Amtrak Riders Dodge a Bullet but Texas Wants One
Amtrak dodge a bullet, but most don’t even know it.
Historically, passenger railroads such as Amtrak have had priority over freight rail — i.e. trains used to ship coal, crude oil, produce, etc. — when it comes to getting access to tracks that are shared by both types of trains. Practically, that means that freight trains are forced to pull aside when a speedier Amtrak train carrying human beings wants to pass and zoom on to the next station. Recently, the federal Surface Transportation Board decided to drop a controversial proposal to allow freight rail to get priority on train tracks … a proposal that had sparked a heated battle of back-and-forth legal arguments over the last seven months. If the Surface Transportation Board’s plan had been finalized, it would have meant major delays and slower rides for people who ride Amtrak all over the country.
That practice was put in place when Amtrak was established more than four decades ago: Lawmakers believed that passenger trains, which were struggling with ridership and profitability, needed to have the best chance of arriving at their destinations reliably on-time. The supplies sitting on freight trains could wait, the argument went. But freight rail companies wanted to change that rule: They lose money when shipments sit idle on side tracks, waiting for an Amtrak train to scoot by. And they got some traction last December, when the Surface Transportation Board submitted a proposal for a new rule: Maybe freight rail shouldn’t have to offer up dibs on the tracks to Amtrak, the STB suggested. They wondered whether the current setup was unfair to freight rail companies, and led to inefficiencies on the rails.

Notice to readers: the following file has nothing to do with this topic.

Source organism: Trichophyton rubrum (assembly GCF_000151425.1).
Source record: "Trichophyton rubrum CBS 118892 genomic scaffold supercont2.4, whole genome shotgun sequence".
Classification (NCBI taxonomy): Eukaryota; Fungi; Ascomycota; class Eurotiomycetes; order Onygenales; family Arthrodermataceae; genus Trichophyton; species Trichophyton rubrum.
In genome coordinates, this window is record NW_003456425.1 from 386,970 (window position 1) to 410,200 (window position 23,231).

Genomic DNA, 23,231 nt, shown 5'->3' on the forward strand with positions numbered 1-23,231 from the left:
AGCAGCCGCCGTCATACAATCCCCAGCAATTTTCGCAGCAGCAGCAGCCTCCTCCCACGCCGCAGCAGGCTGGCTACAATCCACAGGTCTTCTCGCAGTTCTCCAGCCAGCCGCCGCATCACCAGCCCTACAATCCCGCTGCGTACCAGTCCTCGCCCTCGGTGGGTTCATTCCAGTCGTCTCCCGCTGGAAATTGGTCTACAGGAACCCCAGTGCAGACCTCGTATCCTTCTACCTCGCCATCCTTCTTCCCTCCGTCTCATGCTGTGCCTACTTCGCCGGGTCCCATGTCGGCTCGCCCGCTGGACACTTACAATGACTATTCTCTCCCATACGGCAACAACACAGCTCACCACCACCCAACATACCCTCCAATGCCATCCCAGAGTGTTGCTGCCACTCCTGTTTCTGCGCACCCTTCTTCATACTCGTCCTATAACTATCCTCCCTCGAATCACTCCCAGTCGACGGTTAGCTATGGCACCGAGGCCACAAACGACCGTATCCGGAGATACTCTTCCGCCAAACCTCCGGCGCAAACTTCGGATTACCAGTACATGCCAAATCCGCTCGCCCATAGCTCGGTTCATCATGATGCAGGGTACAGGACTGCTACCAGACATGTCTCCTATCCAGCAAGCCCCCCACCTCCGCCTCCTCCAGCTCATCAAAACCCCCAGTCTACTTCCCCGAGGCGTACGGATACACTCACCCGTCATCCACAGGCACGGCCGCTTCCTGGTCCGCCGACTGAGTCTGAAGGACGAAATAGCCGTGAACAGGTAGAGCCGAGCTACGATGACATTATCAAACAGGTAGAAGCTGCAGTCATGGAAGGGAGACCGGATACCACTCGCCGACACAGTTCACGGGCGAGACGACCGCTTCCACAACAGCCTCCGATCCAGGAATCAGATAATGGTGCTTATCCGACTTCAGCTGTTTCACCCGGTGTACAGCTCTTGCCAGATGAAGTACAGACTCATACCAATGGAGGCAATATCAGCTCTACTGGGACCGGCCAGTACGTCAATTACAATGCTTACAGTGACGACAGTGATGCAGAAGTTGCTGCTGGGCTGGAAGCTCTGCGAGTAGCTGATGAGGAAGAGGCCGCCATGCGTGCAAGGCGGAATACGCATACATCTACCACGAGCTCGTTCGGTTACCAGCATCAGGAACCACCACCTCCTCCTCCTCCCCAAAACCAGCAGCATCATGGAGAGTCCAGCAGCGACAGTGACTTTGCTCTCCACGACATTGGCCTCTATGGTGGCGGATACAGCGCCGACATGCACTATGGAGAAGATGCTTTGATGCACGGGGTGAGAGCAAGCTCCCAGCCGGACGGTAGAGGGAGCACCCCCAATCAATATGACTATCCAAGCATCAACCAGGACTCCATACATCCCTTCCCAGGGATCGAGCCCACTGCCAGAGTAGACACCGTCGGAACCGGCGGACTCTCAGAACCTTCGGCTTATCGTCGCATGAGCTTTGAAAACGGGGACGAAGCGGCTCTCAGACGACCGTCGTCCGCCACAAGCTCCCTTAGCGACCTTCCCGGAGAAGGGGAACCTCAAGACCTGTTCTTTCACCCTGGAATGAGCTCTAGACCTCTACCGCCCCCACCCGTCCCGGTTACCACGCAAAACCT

The proposal sparked a battle between freight railroads and Amtrak, with many other entities weighing in — including members of Congress and the Department of Transportation, which supported Amtrak.Finally, last week, the Surface Transportation Board decided to make an about-face.
“In light of the broad disagreement among the interested parties,” the STB wrote in their ruling, “the Board finds that going forward with its Policy Statement would not advance its original goal of facilitating a more efficient and effective” rail service.
The Surface Transportation Board also settled a dispute over how to measure “on-time performance.” Amtrak wanted the board to stick with a detailed assessment, which looked at whether trains arrived on-time at each station along the route. Trains that were punctual at some stations would still get a ding for arriving tardy at other stations. But the board had considered using a more limited measurement, which would have only assessed whether trains arrived on-time at the endpoint of the route — which would have ignored delays that occurred at stations along the way. That change would have made it more difficult for Amtrak to force the Surface Transportation Board to take action when Amtrak trains were being systematically held up by freight deliveries. In the end, the Surface Transportation Board opted for Amtrak’s preference.
“The examples provided by individual passengers — e.g., of waiting for hours at unattended stations in remote or unsecured locations at night for late trains that would be deemed ‘on time’ at their endpoints,” the STB wrote in their decision, “convince us that an ‘all-stations’ definition will more appropriately reflect the principle that rail passengers destined for every station along a line, regardless of its size, should have the same expectation of punctuality.”